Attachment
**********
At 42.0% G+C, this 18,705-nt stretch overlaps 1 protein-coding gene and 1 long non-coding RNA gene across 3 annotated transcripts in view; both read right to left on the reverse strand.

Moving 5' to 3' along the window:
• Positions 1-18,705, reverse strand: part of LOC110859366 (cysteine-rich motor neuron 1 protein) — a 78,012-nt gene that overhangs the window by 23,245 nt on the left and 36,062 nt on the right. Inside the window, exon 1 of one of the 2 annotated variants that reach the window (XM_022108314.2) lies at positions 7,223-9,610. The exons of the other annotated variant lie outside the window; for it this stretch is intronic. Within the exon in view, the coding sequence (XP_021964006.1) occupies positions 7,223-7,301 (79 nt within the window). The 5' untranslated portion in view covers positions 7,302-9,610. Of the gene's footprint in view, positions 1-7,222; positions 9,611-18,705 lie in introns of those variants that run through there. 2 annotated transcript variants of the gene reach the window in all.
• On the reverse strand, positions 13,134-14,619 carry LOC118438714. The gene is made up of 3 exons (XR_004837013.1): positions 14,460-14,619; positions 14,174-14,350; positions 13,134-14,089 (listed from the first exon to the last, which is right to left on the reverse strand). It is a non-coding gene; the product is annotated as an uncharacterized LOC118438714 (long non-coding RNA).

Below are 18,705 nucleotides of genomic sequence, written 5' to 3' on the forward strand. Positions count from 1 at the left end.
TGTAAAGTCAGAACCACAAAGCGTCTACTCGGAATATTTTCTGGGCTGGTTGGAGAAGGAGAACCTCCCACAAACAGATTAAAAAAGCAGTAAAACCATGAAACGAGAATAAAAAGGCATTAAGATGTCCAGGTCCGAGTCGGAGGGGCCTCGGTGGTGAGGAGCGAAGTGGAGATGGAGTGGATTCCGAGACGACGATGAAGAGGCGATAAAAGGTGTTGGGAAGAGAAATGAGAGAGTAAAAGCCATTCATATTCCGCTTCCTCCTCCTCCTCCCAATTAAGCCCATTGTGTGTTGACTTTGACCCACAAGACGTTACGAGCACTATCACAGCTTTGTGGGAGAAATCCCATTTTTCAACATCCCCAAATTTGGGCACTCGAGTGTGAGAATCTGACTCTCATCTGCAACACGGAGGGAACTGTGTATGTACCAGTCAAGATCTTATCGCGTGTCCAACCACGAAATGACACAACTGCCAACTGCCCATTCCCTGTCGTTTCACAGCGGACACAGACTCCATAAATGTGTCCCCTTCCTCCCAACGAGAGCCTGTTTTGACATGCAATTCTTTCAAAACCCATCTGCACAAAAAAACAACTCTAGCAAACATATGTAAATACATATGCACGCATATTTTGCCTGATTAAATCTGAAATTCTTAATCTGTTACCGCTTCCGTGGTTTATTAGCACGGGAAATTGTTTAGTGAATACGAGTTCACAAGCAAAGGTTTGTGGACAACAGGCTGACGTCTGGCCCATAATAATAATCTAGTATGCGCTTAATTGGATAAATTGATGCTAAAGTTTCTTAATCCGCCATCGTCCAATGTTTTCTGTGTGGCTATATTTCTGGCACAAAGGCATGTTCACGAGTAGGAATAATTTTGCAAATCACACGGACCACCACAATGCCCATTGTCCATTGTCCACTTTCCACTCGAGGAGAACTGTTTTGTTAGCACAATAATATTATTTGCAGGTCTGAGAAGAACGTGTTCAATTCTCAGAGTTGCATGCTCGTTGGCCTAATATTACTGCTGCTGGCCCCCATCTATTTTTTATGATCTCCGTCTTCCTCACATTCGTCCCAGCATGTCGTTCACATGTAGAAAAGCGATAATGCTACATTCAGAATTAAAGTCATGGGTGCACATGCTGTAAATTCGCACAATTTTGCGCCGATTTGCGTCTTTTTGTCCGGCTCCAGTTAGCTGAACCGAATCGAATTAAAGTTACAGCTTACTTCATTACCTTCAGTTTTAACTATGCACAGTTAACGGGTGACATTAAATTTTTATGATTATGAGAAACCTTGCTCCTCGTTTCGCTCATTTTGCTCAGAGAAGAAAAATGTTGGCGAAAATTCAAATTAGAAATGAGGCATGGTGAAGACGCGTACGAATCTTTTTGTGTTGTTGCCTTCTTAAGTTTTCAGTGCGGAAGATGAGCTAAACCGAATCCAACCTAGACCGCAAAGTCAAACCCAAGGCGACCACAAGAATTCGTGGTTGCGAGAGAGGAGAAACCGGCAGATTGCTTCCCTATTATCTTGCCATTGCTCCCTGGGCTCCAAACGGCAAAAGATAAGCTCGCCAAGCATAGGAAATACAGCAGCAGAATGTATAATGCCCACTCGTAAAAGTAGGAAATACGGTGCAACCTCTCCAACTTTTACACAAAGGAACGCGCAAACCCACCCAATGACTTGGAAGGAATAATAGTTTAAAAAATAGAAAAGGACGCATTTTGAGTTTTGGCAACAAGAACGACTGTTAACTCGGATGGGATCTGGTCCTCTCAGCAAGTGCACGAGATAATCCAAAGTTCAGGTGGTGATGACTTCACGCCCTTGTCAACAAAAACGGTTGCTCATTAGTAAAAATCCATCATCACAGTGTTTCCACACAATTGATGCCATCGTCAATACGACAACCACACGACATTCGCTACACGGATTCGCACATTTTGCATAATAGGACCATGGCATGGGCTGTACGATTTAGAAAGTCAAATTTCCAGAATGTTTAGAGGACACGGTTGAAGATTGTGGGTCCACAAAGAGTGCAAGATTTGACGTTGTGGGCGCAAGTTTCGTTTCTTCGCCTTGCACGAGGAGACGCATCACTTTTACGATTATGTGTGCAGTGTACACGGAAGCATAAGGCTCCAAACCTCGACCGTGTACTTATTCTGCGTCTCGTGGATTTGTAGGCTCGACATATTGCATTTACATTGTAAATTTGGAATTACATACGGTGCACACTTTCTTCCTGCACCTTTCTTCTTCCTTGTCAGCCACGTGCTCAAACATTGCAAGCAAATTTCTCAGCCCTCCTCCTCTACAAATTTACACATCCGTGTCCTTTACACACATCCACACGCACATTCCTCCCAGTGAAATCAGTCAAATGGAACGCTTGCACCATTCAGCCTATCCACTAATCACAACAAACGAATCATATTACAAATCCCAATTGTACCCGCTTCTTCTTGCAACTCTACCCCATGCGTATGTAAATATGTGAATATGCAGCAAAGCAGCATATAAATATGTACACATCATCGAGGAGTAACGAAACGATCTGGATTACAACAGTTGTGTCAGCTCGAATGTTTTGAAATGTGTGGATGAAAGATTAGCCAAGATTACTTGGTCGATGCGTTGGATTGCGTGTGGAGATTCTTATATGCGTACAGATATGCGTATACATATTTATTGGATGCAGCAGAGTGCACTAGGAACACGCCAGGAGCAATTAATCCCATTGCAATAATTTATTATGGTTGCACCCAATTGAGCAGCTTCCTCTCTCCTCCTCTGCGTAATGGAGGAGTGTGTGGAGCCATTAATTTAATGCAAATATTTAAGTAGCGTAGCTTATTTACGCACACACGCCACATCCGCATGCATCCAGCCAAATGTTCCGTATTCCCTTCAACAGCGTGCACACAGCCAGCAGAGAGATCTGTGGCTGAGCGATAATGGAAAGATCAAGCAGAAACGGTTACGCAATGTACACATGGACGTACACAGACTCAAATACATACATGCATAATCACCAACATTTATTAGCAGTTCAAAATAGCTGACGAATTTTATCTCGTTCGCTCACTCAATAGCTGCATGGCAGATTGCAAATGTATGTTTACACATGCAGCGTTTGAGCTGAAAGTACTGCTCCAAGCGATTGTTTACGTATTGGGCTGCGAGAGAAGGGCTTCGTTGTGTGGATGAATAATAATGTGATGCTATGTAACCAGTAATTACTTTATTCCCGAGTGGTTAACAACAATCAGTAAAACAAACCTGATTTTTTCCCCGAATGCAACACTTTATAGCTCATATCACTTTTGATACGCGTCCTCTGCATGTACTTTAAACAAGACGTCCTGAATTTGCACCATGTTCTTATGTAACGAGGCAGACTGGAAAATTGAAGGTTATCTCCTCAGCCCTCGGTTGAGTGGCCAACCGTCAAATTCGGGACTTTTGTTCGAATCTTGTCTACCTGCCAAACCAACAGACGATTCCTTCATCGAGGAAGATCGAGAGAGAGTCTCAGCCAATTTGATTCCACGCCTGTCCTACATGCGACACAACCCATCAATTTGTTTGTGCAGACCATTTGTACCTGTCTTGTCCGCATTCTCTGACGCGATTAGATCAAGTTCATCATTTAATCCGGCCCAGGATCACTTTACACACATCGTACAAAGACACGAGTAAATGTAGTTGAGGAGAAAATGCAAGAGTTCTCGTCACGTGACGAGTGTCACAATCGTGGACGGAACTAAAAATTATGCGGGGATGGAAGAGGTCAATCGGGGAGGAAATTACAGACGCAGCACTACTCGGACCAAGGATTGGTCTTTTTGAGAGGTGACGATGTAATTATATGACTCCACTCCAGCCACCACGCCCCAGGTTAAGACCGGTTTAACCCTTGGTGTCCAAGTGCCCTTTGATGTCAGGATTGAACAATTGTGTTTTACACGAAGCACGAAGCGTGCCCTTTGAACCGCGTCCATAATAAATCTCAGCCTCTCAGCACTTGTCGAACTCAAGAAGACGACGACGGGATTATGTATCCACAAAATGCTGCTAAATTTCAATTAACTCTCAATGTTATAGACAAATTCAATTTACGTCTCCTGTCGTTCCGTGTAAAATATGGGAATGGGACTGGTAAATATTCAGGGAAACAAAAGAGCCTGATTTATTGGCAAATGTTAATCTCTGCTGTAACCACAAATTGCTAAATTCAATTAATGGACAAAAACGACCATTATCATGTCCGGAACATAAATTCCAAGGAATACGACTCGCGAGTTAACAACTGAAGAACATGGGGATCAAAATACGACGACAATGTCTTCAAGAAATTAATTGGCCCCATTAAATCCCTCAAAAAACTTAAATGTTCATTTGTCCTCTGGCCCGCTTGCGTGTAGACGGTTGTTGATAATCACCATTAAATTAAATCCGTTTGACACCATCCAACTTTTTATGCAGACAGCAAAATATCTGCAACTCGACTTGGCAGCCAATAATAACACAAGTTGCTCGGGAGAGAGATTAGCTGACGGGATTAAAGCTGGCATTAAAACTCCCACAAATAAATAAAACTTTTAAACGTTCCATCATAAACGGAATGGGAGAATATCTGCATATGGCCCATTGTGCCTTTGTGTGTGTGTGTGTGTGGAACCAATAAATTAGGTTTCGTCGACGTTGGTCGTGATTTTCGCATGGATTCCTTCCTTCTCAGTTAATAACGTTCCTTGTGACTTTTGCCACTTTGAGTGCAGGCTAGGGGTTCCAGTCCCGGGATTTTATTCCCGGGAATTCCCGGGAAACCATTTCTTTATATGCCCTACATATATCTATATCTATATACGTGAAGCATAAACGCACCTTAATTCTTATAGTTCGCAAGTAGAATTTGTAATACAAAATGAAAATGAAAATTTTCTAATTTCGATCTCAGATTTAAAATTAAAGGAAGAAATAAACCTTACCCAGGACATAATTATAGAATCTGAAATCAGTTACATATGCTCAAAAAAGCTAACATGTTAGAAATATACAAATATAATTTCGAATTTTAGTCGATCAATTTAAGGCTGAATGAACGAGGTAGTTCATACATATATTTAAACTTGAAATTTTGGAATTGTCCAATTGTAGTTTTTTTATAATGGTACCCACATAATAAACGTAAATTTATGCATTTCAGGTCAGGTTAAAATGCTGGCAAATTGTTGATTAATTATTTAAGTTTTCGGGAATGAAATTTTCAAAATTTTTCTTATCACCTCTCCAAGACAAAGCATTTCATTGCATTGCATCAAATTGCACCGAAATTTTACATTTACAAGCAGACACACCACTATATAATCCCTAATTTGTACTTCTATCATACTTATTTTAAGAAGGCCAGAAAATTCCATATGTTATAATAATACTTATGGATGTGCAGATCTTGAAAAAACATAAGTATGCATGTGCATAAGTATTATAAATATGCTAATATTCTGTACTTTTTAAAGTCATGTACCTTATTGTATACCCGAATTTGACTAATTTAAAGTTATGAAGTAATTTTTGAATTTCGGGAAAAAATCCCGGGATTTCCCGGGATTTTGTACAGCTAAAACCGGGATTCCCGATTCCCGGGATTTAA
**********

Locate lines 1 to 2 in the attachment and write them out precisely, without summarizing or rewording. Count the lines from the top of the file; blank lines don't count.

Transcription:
At 42.0% G+C, this 18,705-nt stretch overlaps 1 protein-coding gene and 1 long non-coding RNA gene across 3 annotated transcripts in view; both read right to left on the reverse strand.

Moving 5' to 3' along the window: